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  #46  
Old 05-02-2012, 05:47:14 PM
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Default Re: Any use for "Old Bad Gas"

My experience with old/bad gas is this, fell for the urban myth/old wives tale of stale gas one year. Went through the rigamarole on a rototiller, of shutting the gas off & running the motor until it ran out, emptying the tank before storing, even pulled the plugs & squirted some oil in the cylinder. Come spring never had so much trouble in my life getting something started & keep running.

Learned my lesson, now just fill the tank & park it whether it be a small engine, car, truck or tractor. When it's time to start just turn the key & go, might have to charge the battery but other than that no problems.

---------- Post added at 03:47 PM ---------- Previous post was at 03:45 PM ----------

Forgot to add that using food as fuel is a crime against humanity IMO
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  #47  
Old 05-26-2012, 04:28:01 PM
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Default Re: Any use for "Old Bad Gas"

Even though I already posted it in another thread, I figured I'd post a video link in this one too showing my 37 Ford truck running on the 14+ year old gas in 2008 when I rebuilt the distributor. Fired it up for the first time since it was towed home in 1994 and packed away with a broken spring shorted out in the distributor.

This is the truck I mentioned in posts 6 and 16 that sat in a building with a dirt floor and high humidity with a 1/4 tank of gas in it. Other than dribbling a little fresh gas in the carb to prime it instead of cranking it long enough to pump the carb full, there was No New Gas Added to it. It fired up and is shown running on the 1/4 tank of old stuff, which I also drove on for 4 miles to the nearest station to finally add more to it after running it a while in the yard after getting it out of the shed.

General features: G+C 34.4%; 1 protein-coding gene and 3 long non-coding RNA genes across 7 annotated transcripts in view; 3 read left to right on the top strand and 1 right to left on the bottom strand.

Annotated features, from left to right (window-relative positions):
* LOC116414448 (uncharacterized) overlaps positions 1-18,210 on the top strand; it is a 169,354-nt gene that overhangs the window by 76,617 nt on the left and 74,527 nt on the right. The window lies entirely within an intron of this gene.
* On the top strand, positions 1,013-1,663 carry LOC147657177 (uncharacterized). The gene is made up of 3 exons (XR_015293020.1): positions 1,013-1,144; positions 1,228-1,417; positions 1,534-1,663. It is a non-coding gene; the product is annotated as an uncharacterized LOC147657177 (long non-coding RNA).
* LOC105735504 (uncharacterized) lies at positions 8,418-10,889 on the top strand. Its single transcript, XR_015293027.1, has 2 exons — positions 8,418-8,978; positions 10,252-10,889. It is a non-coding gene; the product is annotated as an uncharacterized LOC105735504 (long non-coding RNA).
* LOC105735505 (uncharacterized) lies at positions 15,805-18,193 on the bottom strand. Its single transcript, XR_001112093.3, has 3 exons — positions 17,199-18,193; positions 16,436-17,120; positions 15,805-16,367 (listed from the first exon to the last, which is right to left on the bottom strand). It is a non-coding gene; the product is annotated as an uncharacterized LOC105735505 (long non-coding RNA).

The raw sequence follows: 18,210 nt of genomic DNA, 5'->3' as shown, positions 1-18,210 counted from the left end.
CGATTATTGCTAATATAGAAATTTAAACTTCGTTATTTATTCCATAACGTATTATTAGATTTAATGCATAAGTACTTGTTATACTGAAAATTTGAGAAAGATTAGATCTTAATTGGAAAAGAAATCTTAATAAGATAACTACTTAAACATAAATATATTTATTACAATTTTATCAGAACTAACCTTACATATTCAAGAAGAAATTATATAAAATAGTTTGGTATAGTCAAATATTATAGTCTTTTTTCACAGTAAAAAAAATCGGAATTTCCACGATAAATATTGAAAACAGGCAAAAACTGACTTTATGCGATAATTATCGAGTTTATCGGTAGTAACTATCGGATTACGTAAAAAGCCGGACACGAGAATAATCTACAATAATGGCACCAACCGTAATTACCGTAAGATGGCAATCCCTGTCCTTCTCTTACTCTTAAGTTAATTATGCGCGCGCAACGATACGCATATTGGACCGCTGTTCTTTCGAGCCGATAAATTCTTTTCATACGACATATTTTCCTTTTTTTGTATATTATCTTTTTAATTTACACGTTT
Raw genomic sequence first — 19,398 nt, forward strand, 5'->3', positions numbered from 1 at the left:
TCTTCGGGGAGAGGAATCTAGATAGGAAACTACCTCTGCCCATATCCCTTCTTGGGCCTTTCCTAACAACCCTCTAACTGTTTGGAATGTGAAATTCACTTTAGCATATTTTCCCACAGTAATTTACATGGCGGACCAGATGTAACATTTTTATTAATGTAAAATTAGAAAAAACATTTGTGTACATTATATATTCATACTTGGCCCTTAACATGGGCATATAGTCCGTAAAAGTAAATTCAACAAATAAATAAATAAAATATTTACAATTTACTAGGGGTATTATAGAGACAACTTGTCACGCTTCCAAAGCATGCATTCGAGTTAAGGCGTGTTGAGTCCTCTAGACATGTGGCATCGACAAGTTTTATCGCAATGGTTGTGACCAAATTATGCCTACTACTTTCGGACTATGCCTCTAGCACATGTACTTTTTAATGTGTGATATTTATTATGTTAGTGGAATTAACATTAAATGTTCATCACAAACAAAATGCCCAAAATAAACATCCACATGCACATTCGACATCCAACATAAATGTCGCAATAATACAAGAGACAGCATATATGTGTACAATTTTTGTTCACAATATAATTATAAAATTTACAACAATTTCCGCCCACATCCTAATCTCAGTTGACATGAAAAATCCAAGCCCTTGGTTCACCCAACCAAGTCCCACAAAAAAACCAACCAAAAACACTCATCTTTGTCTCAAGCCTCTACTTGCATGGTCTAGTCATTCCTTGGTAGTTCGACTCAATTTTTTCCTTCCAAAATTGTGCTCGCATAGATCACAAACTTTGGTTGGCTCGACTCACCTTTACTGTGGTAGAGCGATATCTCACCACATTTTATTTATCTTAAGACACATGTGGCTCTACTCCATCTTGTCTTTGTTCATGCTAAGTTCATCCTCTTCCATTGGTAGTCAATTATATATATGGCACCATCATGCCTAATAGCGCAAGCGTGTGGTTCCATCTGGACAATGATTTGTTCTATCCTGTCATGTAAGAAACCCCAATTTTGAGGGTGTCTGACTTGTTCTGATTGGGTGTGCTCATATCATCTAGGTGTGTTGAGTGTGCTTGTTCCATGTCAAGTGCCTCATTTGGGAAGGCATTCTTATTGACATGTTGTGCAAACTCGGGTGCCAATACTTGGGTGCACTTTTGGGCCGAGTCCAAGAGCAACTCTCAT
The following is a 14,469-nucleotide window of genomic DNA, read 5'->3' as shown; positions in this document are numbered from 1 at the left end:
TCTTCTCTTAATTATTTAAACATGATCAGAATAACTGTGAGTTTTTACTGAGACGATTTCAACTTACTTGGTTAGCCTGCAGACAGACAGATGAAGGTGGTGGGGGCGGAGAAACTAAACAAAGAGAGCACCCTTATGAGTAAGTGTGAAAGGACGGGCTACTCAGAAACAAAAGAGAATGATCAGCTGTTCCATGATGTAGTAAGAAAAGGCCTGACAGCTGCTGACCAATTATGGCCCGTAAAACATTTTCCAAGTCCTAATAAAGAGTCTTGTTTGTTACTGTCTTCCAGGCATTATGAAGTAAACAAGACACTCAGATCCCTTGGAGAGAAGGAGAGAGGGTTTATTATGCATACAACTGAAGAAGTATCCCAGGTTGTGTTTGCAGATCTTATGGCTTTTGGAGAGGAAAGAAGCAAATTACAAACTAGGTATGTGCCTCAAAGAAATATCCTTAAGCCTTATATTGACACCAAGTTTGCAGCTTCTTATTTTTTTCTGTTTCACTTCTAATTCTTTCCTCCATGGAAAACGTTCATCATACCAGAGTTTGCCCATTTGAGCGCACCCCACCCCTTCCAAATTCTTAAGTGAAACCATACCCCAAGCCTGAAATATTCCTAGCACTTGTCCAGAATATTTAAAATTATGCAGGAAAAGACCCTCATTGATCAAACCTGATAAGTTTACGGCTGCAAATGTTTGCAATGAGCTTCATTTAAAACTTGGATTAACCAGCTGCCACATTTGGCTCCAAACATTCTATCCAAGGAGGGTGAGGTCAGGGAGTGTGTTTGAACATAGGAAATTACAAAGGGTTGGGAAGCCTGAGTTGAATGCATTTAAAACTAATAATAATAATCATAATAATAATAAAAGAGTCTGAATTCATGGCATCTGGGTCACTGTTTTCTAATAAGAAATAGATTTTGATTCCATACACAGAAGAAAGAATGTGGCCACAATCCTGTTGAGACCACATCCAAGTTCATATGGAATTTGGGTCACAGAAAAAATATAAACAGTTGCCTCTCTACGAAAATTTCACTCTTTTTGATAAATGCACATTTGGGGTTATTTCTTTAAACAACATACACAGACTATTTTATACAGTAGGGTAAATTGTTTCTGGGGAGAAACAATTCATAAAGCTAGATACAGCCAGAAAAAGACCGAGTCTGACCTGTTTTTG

http://youtu.be/SDqefZuMenU

I wouldn't go so far as to say it runs perfect, as it does have a little lifter noise due to my rebuilding the engine as a kid with a little extra valve clearance, and the vaccuum brake on the distributor having a bit of wear in the friction pad so the timing varies a little, but it is running the same as it always does regaurdless of how old or new the fuel is, and as I've pointed out before, I haven't touched the carburator at all since I rebuilt it in 1978 at the age of 16.

I kind of wish I would have made a video of the flathead in my 51 Ford sedan when I first started it on the 21 year old stuff that was in the tank when I bought it. That one smoked quite a bit and the gas had a strong varnish smell to it, but after cleaning and adjusting the points (before trying to start it the first time), it ran like a sewing machine... perfectly smooth and quiet with 25,557 miles on the odometer (barely even broke in yet). Car was parked in 1979 when it lost the brakes, and I bought it in 2000. Drove it around the yard a few times, couldn't take it on the road with no brakes, stored it for the winter, and got it out again the next year and sold it. Fired it up on the then 22 year old gas and drove it on the new owners trailer. Never added any new gas to that one. Never even adjusted the carb on it either.... just cleaned the points and ran it.
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  #48  
Old 05-26-2012, 07:41:11 PM
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Default Re: Any use for "Old Bad Gas"

Otto, you had better luck on your 37 than I did on mine. I got my 1937 pickup out last year after sitting about 6 or 7 years and the carb. and fuel pump were gummed up bad. I took them both off and rebuilt them, drained the tank and put in fresh gas, then found the gas line was gummed up solid. I could not blow through it with a air hose at 120lbs. so I ran a new gas line.

What fun, after all that work I was so discusted I drove it around the block a few times and put it back in the barn.
Steve
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  #49  
Old 05-26-2012, 09:44:09 PM
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Default Re: Any use for "Old Bad Gas"

That's a nice looking truck, but then I am kind of partial to 37s.

Sometimes I wish mine was a pickup instead of the bigger flatbed, but I love 'em either way.

Thanks buttons used up again as usual, but I will definitely be thanking that beautiful looking truck picture.
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  #50  
Old 05-26-2012, 10:14:51 PM
Bill Sherlock Bill Sherlock is offline
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Default Re: Any use for "Old Bad Gas"

Steve,

Great looking truck. Bummer about the problems with the old gas. Not really surprised though.

Bill
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  #51  
Old 05-27-2012, 10:47:31 AM
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Default Re: Any use for "Old Bad Gas"